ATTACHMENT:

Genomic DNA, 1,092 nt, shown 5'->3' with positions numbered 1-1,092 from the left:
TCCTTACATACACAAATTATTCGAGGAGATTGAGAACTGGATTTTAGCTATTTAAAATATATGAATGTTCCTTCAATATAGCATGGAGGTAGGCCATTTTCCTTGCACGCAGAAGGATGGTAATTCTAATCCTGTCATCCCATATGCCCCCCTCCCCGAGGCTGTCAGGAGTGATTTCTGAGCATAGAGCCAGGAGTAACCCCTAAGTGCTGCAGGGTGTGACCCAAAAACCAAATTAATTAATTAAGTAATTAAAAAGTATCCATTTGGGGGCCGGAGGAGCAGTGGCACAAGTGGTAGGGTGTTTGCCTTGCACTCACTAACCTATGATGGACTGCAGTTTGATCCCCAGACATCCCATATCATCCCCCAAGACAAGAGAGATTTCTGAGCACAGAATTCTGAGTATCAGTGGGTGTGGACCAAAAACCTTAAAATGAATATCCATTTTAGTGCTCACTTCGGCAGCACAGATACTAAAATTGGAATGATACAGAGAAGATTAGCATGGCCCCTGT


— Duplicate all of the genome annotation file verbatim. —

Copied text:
Genomic DNA, 1,092 nt, shown 5'->3' with positions numbered 1-1,092 from the left:
TCCTTACATACACAAATTATTCGAGGAGATTGAGAACTGGATTTTAGCTATTTAAAATATATGAATGTTCCTTCAATATAGCATGGAGGTAGGCCATTTTCCTTGCACGCAGAAGGATGGTAATTCTAATCCTGTCATCCCATATGCCCCCCTCCCCGAGGCTGTCAGGAGTGATTTCTGAGCATAGAGCCAGGAGTAACCCCTAAGTGCTGCAGGGTGTGACCCAAAAACCAAATTAATTAATTAAGTAATTAAAAAGTATCCATTTGGGGGCCGGAGGAGCAGTGGCACAAGTGGTAGGGTGTTTGCCTTGCACTCACTAACCTATGATGGACTGCAGTTTGATCCCCAGACATCCCATATCATCCCCCAAGACAAGAGAGATTTCTGAGCACAGAATTCTGAGTATCAGTGGGTGTGGACCAAAAACCTTAAAATGAATATCCATTTTAGTGCTCACTTCGGCAGCACAGATACTAAAATTGGAATGATACAGAGAAGATTAGCATGGCCCCTGT